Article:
As for my own personal thoughts and experiences, I have participated in baptisms for the dead a number of times  since my baptism into the Lord’s Church one year ago.  It has been a very spiritual experience for me, as I believe I have participated in the work of our Savior Jesus Christ in bringing others unto Him, and that this can be done in this life and the next.  The belief in proxy ordinances for me allows for all the have the opportunity to hear the good news of Jesus Christ, and to be able to choose for themselves whether they will accept Him and His Gospel.  No longer do we have to hope in the unknown, or believe that most will be damned.  Instead, all will have the opportunity to use their free will to come to Christ, if they so desire.  This doctrine is one of the many beliefs that remains an attractive, Biblical (1 Corinthians 15:29) aspect of the restored Gospel that is only to be found in the Church of Jesus Christ of Latter-day Saints.  If Jesus is indeed the Christ, is indeed our Savior, that it is necessary to have faith in Him to be saved, and that baptism really is necessary for salvation, baptism for the dead becomes the great equalizer in the grand scheme of human existence.  I am truly grateful for the restoration of this practice.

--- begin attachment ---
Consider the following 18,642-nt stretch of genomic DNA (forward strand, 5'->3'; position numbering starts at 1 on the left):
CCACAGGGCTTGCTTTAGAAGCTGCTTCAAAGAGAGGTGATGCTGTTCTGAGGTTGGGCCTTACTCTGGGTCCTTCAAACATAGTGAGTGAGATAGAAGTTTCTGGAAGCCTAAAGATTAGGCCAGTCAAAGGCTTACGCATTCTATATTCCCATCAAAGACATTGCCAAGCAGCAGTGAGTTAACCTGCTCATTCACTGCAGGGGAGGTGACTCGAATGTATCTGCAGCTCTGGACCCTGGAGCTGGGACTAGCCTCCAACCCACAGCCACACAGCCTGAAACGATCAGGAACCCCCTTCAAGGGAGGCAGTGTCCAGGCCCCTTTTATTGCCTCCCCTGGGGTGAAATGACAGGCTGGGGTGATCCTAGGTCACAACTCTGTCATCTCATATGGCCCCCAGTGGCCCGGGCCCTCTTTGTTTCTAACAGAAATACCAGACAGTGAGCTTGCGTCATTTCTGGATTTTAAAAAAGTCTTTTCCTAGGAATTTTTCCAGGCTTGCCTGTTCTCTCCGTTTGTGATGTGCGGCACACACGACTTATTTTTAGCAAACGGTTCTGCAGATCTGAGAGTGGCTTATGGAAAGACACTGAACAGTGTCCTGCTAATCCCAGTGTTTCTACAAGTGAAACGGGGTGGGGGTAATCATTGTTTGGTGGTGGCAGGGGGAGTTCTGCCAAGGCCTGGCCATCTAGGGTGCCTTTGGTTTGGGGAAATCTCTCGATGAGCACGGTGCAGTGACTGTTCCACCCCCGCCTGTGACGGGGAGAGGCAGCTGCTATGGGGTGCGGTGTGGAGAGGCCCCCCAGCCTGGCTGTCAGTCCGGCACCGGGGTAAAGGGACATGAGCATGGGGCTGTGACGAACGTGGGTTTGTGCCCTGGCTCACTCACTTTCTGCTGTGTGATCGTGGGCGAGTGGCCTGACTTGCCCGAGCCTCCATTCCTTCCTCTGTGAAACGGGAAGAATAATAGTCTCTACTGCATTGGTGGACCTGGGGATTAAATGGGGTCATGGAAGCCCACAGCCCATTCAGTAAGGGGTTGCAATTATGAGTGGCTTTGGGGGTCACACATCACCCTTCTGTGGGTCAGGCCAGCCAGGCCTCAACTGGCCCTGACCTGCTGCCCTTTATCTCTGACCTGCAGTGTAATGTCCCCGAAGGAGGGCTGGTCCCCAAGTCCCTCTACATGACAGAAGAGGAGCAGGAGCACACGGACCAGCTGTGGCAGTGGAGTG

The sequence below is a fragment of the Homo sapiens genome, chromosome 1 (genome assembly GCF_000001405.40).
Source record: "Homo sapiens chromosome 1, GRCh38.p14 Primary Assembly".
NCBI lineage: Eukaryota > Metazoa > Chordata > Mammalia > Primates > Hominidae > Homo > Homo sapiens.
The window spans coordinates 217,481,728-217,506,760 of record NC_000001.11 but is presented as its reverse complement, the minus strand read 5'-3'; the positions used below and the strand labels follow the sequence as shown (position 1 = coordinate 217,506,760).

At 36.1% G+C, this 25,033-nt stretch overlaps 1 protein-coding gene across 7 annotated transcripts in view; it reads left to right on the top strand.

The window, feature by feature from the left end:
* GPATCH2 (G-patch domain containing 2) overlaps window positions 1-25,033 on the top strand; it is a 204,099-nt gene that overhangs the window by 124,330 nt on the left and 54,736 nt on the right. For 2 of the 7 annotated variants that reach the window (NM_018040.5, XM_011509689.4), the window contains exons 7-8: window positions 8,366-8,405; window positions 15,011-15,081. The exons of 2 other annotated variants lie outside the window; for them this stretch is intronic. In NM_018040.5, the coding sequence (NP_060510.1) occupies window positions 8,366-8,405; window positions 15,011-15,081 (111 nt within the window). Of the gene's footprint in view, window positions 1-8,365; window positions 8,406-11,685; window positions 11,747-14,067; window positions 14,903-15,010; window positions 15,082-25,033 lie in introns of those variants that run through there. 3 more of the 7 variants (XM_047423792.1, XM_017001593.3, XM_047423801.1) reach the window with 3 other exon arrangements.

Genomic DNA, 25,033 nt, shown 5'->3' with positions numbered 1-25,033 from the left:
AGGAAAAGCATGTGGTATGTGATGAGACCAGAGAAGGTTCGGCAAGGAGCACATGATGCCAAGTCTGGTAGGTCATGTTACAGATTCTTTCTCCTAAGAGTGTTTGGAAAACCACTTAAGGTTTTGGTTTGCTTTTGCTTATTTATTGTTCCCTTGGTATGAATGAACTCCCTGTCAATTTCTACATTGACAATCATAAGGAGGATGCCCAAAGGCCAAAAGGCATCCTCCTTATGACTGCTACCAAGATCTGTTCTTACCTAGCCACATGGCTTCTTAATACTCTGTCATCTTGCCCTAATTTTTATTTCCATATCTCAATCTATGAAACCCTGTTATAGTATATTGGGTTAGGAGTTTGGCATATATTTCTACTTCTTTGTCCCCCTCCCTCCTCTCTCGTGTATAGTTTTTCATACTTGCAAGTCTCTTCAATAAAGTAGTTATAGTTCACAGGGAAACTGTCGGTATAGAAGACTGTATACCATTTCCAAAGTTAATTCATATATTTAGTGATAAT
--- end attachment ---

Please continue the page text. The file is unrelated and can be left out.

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My Thoughts on Baptism for the Dead

One of the unique practices of The Church of Jesus Christ of Latter-day Saints is that of baptism for the dead.  Mormons believe that ordinances that are performed on this earth for the living can also be performed, by proxy, for the dead.  These proxy ordinances (of which baptism for the dead is the most well known since it is the initial “saving ordinance”), occur in special sacred buildings known as temples.